The Network of Women Environmental Donors Pooling Funds to Fight the Border Wall

 photo: Chess Ocampo/shutterstock

photo: Chess Ocampo/shutterstock

Border walls cause profound damage to the communities and natural landscapes they cut through, and for years, environmental, faith-based, and immigrant and human rights groups have been fighting physical fencing and militarization along the U.S.-Mexico border. 

Concerns magnified as Donald Trump made new border wall construction a cornerstone of a campaign and now presidency fueled by anti-immigrant sentiment. The looming threat this posed to both people and natural habitats along the border has led Rachel’s Network, a community of women donors supporting environmental work, to begin pooling funds to oppose such a border wall. 

Inspired by a member’s longtime work in Southwestern conservation, Rachel’s Network in 2017 began a partnership with the Sierra Club, giving $50,000 in support of its work to oppose existing and proposed border walls, and this month, extended that funding with a grant of $25,000 to the Texas Civil Rights Project. The funder network is backing the broad coalition of groups working on the issue, and legal support for landowners along the border. 

It’s the latest in a series of partnerships funded by the network, a nonprofit that brings together women who give individually and through their foundations to green issues. Named for environmental pioneer Rachel Carson, the organization also has an interest in advancing women leaders, as well as environmental health and justice. Their official advisory group includes environmental icons like Jane Goodall and Terry Tempest Williams, and they coordinate with sector leaders like Greenpeace Executive Director Annie Leonard, NRDC President Rhea Suh, and 350.org Executive Director May Boeve. 

There’s a lot of giving power spread across the network’s members, with their combined individual philanthropy totaling around $60 million per year. But the organization also runs its own collectively funded programs and partnerships. It uses a “member-led, staff-supported co-funding model” in which members bring up a potential cause, and Rachel’s Network staff help the group learn more about it and formulate a grant. The organization then raises funds from individual donor members and carries out the grant. 

Since starting this approach in 2014, according to Communications Manager Erica Flock, it’s grown significantly, with member participation tripling and grantmaking increasing 10-fold. In 2017, the organization granted about $98,000, and in 2018, expects to grant more than $150,000. 

Aside from the border wall issue, Rachel’s Network is currently funding the Women, Food and Agriculture Network’s Plate to Politics program to help rural women advance their political careers. The network last year released an updated version of its report “When Women Lead,” which highlights the environmental voting records of women elected officials. It also funds women entrepreneurs through a fellowship with Ashoka, and supports work on preventing antibiotics and pesticides in food supplies.   

The Border Wall program is somewhat unique for the organization, and came about at a Spring 2017 meeting, when member and Southwestern conservationist Diana Hadley discussed the damage she’s seen in fragmented wildlife corridors along the border. Existing border fencing has already wreaked havoc on the surrounding environment, and new walls on the scale Trump has called for would be an ecological disaster.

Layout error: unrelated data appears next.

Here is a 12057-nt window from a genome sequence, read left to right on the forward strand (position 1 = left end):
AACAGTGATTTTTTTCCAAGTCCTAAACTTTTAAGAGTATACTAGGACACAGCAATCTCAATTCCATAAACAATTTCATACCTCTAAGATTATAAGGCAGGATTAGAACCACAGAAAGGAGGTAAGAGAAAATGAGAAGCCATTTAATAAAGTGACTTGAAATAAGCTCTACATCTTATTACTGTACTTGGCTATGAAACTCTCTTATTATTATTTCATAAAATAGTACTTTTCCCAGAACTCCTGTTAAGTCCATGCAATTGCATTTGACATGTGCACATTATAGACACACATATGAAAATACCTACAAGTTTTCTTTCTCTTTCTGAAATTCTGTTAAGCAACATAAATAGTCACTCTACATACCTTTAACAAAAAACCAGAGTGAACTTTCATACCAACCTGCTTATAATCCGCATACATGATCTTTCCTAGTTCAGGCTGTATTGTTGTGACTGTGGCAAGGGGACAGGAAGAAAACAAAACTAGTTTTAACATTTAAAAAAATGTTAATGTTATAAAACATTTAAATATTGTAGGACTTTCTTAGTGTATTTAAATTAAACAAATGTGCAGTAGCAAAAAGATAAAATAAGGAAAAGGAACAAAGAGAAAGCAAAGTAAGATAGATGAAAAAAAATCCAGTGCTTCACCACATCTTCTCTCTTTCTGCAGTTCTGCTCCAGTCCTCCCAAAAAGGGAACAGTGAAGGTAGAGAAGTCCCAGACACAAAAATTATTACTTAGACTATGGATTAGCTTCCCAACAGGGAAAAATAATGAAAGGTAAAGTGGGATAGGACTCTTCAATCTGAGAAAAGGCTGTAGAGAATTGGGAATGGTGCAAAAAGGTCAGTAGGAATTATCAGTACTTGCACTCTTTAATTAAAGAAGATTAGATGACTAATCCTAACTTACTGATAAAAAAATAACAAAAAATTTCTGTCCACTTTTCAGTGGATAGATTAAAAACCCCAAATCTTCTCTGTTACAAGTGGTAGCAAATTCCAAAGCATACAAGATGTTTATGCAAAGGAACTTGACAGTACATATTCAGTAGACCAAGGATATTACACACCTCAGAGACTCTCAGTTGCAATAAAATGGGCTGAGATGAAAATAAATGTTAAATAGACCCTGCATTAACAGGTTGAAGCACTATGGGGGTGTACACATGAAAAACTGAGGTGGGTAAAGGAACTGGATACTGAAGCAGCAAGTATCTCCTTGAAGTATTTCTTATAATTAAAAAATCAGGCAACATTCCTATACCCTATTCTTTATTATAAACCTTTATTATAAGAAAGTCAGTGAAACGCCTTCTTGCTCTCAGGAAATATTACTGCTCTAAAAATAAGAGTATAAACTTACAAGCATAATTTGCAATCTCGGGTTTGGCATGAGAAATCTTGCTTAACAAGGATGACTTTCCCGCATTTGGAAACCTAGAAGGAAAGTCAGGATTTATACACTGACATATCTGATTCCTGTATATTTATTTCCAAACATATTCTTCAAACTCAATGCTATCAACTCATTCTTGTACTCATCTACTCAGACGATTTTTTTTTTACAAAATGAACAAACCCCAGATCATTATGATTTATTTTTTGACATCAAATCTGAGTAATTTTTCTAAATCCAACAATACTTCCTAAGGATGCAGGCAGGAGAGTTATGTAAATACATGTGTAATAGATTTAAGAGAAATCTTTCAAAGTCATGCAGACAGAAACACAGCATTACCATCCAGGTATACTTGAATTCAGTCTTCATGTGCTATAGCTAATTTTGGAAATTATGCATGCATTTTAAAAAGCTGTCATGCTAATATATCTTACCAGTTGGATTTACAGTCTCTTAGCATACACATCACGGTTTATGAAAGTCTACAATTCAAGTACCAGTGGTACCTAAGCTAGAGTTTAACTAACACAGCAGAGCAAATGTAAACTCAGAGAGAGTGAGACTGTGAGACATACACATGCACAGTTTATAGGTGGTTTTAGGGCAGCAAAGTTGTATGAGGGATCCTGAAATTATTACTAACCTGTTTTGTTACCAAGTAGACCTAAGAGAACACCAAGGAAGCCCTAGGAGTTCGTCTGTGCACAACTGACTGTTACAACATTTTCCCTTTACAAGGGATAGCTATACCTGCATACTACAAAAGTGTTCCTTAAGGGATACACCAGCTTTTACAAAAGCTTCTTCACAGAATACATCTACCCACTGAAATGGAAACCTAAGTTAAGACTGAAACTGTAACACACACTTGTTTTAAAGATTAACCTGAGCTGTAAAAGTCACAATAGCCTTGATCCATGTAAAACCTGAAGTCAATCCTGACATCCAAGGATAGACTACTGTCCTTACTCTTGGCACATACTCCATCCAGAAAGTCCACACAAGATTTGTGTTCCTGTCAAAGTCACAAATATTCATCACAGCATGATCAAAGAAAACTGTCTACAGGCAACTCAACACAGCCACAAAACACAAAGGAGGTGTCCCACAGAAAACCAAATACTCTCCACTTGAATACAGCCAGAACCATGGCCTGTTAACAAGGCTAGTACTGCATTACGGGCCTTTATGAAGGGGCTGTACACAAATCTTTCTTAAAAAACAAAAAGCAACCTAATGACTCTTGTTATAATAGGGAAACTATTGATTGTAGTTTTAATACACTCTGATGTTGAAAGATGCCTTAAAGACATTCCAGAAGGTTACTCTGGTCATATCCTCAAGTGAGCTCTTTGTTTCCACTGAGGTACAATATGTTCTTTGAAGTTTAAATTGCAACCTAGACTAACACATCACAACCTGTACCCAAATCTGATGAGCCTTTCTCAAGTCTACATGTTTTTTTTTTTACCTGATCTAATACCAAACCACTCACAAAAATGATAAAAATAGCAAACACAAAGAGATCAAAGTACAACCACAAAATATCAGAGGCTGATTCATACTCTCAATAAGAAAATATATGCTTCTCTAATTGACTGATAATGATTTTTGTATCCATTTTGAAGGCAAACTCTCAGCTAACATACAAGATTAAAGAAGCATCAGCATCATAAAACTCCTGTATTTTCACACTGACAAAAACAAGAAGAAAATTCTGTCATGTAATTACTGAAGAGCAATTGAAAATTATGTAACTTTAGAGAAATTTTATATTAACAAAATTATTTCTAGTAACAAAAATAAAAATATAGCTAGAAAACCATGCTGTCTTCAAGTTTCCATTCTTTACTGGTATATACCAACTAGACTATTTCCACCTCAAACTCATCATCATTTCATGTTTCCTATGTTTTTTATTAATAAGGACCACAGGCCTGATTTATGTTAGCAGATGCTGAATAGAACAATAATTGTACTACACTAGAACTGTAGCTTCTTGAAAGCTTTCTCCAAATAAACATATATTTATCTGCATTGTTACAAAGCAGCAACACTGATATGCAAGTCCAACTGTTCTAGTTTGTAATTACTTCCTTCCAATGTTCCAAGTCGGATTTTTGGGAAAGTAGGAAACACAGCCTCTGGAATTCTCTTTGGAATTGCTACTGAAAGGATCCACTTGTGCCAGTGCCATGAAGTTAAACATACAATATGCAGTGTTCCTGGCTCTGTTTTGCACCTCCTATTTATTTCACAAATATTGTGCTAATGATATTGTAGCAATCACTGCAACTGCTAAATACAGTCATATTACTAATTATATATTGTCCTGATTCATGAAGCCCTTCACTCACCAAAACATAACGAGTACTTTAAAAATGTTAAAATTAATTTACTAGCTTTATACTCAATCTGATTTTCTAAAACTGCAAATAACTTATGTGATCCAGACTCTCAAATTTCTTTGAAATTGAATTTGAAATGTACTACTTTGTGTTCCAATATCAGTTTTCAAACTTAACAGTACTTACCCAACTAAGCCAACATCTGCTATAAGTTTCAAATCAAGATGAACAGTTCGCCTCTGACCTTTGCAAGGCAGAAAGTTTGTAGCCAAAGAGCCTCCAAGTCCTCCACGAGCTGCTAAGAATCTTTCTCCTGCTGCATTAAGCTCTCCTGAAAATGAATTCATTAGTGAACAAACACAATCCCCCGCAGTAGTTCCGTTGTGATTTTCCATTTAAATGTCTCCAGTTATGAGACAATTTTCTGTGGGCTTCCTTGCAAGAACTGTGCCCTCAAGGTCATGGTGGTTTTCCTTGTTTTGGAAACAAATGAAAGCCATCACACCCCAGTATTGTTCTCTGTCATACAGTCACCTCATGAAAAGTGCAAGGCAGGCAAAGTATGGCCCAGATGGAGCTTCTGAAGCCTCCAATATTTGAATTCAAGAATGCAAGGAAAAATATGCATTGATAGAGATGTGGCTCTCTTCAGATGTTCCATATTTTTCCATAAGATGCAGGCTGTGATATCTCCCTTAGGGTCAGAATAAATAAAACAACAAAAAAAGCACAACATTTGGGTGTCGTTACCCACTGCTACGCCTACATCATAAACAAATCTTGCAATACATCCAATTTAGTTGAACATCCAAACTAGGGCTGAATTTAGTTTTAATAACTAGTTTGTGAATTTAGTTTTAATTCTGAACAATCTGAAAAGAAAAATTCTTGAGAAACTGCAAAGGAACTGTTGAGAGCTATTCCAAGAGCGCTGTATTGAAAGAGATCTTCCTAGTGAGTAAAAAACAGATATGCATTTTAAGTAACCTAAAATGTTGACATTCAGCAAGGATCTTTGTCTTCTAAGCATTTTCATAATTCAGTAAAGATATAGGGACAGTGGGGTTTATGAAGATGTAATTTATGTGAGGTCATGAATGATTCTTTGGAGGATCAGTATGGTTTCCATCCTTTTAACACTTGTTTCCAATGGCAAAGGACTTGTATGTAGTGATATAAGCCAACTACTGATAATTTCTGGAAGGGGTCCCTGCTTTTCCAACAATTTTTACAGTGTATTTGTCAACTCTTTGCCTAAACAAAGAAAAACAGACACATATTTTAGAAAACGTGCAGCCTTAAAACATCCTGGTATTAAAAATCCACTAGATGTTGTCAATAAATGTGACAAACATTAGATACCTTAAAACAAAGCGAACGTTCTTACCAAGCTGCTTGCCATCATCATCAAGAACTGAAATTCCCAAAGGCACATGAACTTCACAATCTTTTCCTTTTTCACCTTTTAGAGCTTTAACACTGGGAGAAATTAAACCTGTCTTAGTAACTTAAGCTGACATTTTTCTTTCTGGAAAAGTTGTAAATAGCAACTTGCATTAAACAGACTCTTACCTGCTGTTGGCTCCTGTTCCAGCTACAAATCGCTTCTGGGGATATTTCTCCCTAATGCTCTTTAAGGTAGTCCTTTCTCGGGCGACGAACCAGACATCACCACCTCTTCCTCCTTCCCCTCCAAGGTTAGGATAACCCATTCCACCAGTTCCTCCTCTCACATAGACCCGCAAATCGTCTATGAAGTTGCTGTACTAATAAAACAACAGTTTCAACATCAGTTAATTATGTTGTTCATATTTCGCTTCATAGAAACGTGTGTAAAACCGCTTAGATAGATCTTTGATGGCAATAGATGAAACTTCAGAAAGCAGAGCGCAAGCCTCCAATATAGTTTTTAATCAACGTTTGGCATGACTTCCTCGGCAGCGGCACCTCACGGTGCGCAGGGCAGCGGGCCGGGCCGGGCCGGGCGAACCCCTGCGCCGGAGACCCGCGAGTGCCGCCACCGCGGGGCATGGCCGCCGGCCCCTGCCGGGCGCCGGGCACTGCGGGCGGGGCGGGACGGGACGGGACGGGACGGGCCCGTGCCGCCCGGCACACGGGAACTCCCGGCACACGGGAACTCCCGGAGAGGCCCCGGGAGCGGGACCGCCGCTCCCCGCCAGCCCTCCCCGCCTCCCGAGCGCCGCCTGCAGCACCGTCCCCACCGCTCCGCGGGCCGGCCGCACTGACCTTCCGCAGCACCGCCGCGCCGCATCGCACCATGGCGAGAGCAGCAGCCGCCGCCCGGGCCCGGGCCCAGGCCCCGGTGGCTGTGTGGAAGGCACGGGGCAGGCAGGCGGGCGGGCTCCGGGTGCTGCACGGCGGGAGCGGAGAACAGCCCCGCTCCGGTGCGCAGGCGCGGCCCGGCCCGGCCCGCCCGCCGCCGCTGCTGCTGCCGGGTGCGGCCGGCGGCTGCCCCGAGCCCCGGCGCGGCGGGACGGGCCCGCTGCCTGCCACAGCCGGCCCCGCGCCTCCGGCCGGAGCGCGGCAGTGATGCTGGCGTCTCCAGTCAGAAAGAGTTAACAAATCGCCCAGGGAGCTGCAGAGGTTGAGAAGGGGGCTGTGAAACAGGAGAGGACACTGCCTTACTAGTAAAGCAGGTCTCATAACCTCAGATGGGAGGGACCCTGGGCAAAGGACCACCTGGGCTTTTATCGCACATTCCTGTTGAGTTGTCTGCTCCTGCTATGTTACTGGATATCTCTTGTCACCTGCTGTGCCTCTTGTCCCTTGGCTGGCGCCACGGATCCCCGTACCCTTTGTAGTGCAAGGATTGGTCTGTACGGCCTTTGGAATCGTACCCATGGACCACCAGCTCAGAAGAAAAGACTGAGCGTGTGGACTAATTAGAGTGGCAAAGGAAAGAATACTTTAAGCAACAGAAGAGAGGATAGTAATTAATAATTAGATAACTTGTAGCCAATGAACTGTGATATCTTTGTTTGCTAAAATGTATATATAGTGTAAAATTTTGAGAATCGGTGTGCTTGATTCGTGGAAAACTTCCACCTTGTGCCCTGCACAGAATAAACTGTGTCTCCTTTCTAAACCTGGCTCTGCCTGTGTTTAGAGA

Trump has made massive border wall construction a top priority (or at least a rallying cry) within his anti-immigration agenda, even using it as a bargaining chip in budget negotiations. The proposal has faced staunch opposition from Democrats. It’s been lambasted as a political sideshow; a threat to local economies, Native American communities and immigrants; a danger to wildlife and freshwater ecosystems; and a massive waste of money

Of course, the environmental and human rights impacts of border militarization and fencing have been a concern long before the arrival of Donald Trump. The problem was exacerbated by the Secure Fence Act of 2006 signed by George W. Bush, which erected more than 600 miles of new barriers along the U.S.-Mexico border, and three major barrier expansions during the Clinton administration. 

Surrounding the 2006 expansion, a coalition of NGOs, municipalities, tribal governments and individuals formed to oppose border walls and the build-up of other enforcement in the region. Rachel’s Network’s initial grant to the Sierra Club is backing work to strengthen that coalition, backing legal challenges, creation of a website, and public education about negative impacts. The coalition currently has over 160 organizations signed on. 

The network expanded its border wall funding this month, with a grant to the Texas Civil Rights Project that supports residents threatened by border wall construction. TCRP is a legal advocacy group with a network of pro bono attorneys who will provide legal defense and inform landowners along the border of their rights in light of eminent domain claims. 

Donor circles like Rachel’s Network fill an important niche within the philanthropic sector, allowing the  exchange of ideas among like-minded donors, and helping small foundations and individuals in particular to access the kind of advising and exposure to causes that they might not otherwise have found on their own.

The Trump administration triggered a flood of small donors giving to nonprofits like the ACLU, and more than a few new initiatives at larger foundations. The border wall project is an example of funders somewhere between the two, who might otherwise be working on their own, finding a shared path for their opposition to the administration's policies that fits within their philanthropic priorities.